Some readers, a much smaller number, really not very many at all, don’t care significantly about story. For them style is the key – does the book push the form? Does it do something new, something interesting? Those readers will naturally trend toward more experimental or modernist fiction.

    Most litfic fans I think do prioritise style, but still tend to find story important. Story here needn’t mean simply plot, it could mean “character developed over time”. Story is immensely powerful, and some literary novels are very much a celebration of the power of story. Modernism though for me is not about story, it’s more about language and experience and in that realm story becomes a form of lie.

    I think that will always be a minority taste because the urge for story is so profoundly strong in most people. I also think literary fiction will always be a minority taste because for most people visible style interferes with story, and thus is an impediment. Genre as a rule does straight story better than literary fiction.

    That doesn’t mean style doesn’t matter. But for straight delivery of story the style needs must be efficient, rather than beautiful. For most literary fiction story and style must to some extent be balanced. For modernist fiction story I think may actually be something of a problem.

    All of which is far too categorical, but being more nuanced would take even more space than this already has.

  20. I think your assessment of the weighting between story and style as it progresses from genre, through lit-fic, to the modernists (or post-modernists, or whatever we are supposed to call them) is 100-per-cent dead-on — you might not have defined the buckets perfectly, but the descriptions are apt. Nuance might require abandoning the law and heading into the academy.

    I think the idea of buckets (perhaps spectrum would be a better concept) is useful — I’d like to think that I park myself (and a book) at a particular spot on the spectrum depending on my reading mood. My most comfortable and rewarding home is in the lit-fic area (perhaps tending towards the modernists) but I think an active mind should be willing to explore a broader swath. Perhaps that is what raises my hackles with some (certainly not all) of the genre and modernist commenters — they seem to feel a need to defend to the end their particular slice, instead of explaining why it is a vital part of a much more varied literary cake.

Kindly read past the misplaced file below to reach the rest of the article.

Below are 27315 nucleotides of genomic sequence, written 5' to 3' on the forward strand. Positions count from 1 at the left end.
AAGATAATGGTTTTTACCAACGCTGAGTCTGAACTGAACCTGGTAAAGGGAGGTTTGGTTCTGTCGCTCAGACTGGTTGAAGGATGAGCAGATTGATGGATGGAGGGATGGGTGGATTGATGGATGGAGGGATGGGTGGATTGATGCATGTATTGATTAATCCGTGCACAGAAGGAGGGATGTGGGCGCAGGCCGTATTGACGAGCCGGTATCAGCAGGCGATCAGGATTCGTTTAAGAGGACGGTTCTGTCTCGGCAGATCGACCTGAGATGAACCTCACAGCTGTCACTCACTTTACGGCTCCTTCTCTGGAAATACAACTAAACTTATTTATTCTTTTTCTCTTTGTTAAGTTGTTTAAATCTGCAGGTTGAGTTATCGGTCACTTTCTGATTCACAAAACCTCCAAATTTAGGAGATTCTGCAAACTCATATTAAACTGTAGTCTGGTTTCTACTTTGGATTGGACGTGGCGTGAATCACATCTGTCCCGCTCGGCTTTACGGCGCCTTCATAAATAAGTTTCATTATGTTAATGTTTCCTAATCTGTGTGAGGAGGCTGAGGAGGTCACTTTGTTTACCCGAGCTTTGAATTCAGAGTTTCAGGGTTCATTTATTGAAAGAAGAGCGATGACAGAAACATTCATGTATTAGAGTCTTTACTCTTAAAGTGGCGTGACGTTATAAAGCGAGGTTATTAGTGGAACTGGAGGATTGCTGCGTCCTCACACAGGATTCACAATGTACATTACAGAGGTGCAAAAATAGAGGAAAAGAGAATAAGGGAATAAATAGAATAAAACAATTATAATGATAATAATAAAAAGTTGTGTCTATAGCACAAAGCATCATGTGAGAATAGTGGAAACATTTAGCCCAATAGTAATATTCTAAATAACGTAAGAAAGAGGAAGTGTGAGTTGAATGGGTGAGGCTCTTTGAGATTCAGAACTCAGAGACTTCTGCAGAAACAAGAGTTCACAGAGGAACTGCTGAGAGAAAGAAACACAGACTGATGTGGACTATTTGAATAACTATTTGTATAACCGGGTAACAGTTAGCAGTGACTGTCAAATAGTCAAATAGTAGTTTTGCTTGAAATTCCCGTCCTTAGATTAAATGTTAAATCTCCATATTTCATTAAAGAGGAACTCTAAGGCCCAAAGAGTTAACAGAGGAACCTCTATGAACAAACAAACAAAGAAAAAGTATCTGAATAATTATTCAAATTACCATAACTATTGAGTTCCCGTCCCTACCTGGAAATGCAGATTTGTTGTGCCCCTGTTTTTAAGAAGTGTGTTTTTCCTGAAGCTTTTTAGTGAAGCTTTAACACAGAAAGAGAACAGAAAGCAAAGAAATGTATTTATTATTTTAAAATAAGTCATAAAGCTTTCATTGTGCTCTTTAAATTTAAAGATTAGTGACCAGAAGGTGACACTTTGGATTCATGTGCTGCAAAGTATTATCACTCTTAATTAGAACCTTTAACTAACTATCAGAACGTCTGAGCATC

21. Great review, I should read it.

    The concept of memory fascinates me. I’ve always wondered how policemen could rely on testimonies, I’m not sure I’d be able to recall significant details about a scene, an episode. Sometimes the trial is years after. How can you swear you remember it exactly enough?

    I’m also very interested in how other people’s memories can become our memories, like the stories your parents tell you about when you were little. Some things that I don’t remember became part of myself because they told me about it. I also think that memories are also a reason why losing a parent is so painful: they take away with them the part of yourself that was in their memory. I’m glad I’m not an only child: my sister is the only living person that has lived in the same house at the same time with the same parents. She’s the depositary of our common past just as I am for her.

    Fascinating discussion about the style and whether he deserved the Booker Prize or not. You know what I think about literary prizes: not worth following or bothering. (I admire the bloggers who do shadow literary prizes but would never commit to such a task).
    I’m one of those attached to the story but I don’t recognize myself in this:
    “But for straight delivery of story the style needs must be efficient, rather than beautiful. For most literary fiction story and style must to some extent be balanced. For modernist fiction story I think may actually be something of a problem.”
    I want it all: beautiful style and good story. For me, style without story is a nice empty envelope and story without style is just plain boring or even unsufferable.

  22. Let’s clarify my first sentence: I’ve read your review and I should read the book. 🙂

  23. Witness evidence is notoriously unreliable. There’s been some very good academic studies on it I understand. It’s very persuasive though, and often unreliable as it can be (and I think juries are usually warned about that) it’s often all we have.

    I like prizes to the extent they flag books I wouldn’t otherwise have looked at, and that are worth looking at. Simple as that really. Many fail that test, and there’s none (not even those that pass it) where I’d do the follow a prize thing. It always seems a recipe for reading a ton of books you don’t actually like to find the few you do. I’m glad others do though. It’s sort of a public service. That sounds potentially sarcastic, but it’s not meant that way. The prize bloggers read books they know they may not remotely enjoy or find interesting so as to let the rest of us know which books on the ilst really merit attention.

    Your last para is exactly what I was getting at by what I think of as literary fiction. The quoted section is what people who primarily pursue genre are often looking for I think (though the point can be overstated).

  24. leroyhunter

    Fine review Max and a great discussion as well. It’s fascinating to see the volume and type of attention this book has received. It has taken on various lives of its own which I cannot imagine Barnes would have predicted or intended: the obsession over the plot and “meaning” of the book; the prizes; the lit-fic debate. I think the question of reliability of memory that you highlight is the most interesting, and in the sense that Barnes has conveyed the uncertainties and discontinuities of Tony’s record of his life he (Barnes) seems to have achieved something worthwhile. Like you say, a lot of those commenting on this in the blogosphere seem to have missed that element.